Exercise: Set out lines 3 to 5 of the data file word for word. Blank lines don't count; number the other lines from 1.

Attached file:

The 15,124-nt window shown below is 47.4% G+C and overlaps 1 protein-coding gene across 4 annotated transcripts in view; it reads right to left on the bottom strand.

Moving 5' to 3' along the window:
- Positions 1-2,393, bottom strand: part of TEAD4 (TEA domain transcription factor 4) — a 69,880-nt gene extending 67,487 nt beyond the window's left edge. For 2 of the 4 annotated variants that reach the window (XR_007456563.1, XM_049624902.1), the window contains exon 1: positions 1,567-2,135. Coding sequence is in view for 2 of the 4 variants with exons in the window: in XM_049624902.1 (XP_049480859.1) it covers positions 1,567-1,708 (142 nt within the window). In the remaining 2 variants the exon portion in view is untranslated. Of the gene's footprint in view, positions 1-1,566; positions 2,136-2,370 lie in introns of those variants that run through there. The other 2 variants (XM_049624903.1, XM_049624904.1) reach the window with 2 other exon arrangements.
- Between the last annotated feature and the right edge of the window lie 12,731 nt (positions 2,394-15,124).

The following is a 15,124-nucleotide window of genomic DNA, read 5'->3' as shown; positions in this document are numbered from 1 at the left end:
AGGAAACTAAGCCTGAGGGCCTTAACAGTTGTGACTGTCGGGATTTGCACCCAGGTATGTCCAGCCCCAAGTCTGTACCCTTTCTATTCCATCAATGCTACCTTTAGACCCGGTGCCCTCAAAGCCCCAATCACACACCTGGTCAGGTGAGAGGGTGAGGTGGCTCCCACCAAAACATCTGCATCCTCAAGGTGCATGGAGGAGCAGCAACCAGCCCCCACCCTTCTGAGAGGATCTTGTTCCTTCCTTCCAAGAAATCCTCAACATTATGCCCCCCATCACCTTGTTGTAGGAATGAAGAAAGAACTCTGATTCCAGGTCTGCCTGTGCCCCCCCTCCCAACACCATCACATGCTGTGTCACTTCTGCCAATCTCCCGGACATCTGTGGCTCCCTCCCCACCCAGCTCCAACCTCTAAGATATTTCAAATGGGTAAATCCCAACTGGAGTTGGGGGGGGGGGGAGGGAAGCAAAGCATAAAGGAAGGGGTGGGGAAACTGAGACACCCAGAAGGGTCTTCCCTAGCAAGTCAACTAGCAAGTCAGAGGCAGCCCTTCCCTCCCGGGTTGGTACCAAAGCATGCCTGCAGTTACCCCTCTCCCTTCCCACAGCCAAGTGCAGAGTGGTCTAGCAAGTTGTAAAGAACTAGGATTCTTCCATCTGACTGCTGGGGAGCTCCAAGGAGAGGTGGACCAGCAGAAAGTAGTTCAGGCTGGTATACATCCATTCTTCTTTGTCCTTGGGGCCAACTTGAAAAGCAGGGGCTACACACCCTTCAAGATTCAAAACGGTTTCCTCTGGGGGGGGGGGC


- Positions 1-2,393, bottom strand: part of TEAD4 (TEA domain transcription factor 4) — a 69,880-nt gene extending 67,487 nt beyond the window's left edge. For 2 of the 4 annotated variants that reach the window (XR_007456563.1, XM_049624902.1), the window contains exon 1: positions 1,567-2,135. Coding sequence is in view for 2 of the 4 variants with exons in the window: in XM_049624902.1 (XP_049480859.1) it covers positions 1,567-1,708 (142 nt within the window). In the remaining 2 variants the exon portion in view is untranslated. Of the gene's footprint in view, positions 1-1,566; positions 2,136-2,370 lie in introns of those variants that run through there. The other 2 variants (XM_049624903.1, XM_049624904.1) reach the window with 2 other exon arrangements.
- Between the last annotated feature and the right edge of the window lie 12,731 nt (positions 2,394-15,124).

The following is a 15,124-nucleotide window of genomic DNA, read 5'->3' as shown; positions in this document are numbered from 1 at the left end: